Google Photos is a popular service for people looking to back up their camera rolls and other media assets. However, a Google Photos storage deadline is quickly approaching with financial and backup considerations to note. In this post, we will explain what the looming Google Photos deadline means for users, how to check storage space and more.
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First and foremost, the date to keep in mind is June 1. On this date, “any new photos and videos you upload will count toward the free 15 GB of storage that comes with every Google Account or the additional storage you’ve purchased as a Google One member,” said Shimrit Ben-Yair, vice president of Google Photos in a November blog post about the policy update. This includes storage across Photos, Gmail and Drive.
In the post, Ben-Yair said these changes would allow the company to “keep pace with the growing” storage demands and uphold the company’s commitment to not using “information in Google Photos for advertising purposes.”
“We know this is a big shift and may come as a surprise, so we wanted to let you know well in advance and give you resources to make this easier,” Ben-Yair continued.
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What does it mean for existing photos?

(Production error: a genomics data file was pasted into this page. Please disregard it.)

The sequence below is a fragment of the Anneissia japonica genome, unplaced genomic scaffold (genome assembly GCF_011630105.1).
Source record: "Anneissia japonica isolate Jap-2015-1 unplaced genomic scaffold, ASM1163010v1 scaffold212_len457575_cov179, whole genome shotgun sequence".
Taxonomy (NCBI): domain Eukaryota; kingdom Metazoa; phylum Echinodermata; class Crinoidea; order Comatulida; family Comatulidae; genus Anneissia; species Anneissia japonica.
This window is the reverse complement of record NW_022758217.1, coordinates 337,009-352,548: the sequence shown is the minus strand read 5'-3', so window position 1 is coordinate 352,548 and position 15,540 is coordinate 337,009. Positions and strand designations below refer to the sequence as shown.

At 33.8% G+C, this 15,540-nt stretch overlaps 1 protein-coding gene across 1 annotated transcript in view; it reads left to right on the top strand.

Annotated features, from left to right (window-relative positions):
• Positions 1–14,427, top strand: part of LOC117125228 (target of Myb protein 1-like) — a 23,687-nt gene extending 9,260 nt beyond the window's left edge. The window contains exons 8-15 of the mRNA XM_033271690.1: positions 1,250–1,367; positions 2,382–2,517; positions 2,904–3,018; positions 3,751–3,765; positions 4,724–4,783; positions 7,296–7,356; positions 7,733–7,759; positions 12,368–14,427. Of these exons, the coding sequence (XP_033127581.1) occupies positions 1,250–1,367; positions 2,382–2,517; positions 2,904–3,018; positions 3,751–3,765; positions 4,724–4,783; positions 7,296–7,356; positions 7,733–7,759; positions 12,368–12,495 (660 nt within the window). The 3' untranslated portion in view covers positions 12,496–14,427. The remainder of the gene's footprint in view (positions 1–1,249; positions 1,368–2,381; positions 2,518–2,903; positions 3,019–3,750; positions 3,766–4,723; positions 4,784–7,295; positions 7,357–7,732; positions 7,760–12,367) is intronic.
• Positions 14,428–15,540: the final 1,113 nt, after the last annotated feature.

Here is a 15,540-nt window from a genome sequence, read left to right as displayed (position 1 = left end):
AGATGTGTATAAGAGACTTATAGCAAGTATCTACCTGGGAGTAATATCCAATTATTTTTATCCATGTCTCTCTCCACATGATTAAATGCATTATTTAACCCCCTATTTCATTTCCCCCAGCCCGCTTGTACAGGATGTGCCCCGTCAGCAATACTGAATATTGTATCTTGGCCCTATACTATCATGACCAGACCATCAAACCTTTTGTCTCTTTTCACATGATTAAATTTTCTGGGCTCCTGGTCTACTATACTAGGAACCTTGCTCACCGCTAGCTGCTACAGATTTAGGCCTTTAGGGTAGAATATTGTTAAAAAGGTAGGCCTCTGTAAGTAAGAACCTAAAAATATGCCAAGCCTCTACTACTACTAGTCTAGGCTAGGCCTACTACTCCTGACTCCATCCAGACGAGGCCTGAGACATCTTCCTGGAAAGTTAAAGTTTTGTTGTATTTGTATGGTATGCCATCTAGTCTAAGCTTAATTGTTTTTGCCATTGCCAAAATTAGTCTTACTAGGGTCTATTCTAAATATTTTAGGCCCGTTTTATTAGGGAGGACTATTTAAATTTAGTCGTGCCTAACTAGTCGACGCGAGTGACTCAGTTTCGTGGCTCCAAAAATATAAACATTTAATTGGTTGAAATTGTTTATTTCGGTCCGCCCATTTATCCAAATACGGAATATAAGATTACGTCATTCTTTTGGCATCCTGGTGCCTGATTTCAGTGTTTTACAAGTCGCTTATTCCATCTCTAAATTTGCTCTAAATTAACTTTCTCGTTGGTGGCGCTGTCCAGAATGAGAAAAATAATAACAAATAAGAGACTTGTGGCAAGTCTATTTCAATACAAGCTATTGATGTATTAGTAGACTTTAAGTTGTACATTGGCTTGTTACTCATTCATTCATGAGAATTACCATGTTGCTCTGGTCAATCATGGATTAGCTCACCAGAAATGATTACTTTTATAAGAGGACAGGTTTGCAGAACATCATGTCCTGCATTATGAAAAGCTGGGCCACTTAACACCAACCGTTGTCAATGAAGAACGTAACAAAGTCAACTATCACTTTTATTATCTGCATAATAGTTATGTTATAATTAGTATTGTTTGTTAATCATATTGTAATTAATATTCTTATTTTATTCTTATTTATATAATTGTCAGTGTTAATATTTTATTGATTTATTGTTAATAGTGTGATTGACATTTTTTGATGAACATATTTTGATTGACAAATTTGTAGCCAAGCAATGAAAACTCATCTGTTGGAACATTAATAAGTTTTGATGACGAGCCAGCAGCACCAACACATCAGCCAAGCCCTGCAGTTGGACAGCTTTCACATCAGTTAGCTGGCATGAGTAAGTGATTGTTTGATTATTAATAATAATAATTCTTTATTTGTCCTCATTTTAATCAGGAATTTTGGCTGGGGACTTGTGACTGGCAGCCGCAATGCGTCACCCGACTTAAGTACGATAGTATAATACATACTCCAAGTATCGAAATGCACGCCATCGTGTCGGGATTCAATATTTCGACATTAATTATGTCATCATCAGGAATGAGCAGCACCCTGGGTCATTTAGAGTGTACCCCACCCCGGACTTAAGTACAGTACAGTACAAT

It’s important to note that media backed up prior to June 1 is still “considered free and exempt from the storage limit,” according to the post, and existing high-quality photos and videos uploaded prior to the deadline do not count toward the storage limit.
The latest policy updates will not impact original quality photo and video backups and these media will “continue to count toward your 15 GB of free storage across your Google Account,” per the post; these changes will not affect photos uploaded from Pixel models 1 through 5.
High-quality photo and video uploads from these devices will “continue to be exempt from this change, even after June 1, 2021,” Ben-Yair said.
How do I know if my photos are uploaded in high quality?
To check whether your photos have been uploaded in high-quality open Photos and then select Settings and then click Backup And Sync.
Stats for perspective
When the Google blog post outlining these changes was originally published last year, Ben-Yair estimated that more than 80% of people would still have the ability to use their free 15 GB to store “roughly three more years worth of memories” after the June 1 deadline, adding that the company will send an app notification as well as a follow-up email as people approach this storage limit.
Data usage quote and new tools
To provide a more accurate estimate on a user-by-user basis, the post says people can access a usage quota that accounts for storage backup frequency and, starting in June, the company will unveil a new Google Photos tool to help people manage stored photos and videos, as well as “surfacing” some media people might want to delete such as blurry or dark media.
In the post, Ben-Yair reminds people that they can expand their storage via Google One with monthly plans starting at $1.99 (U.S. customers).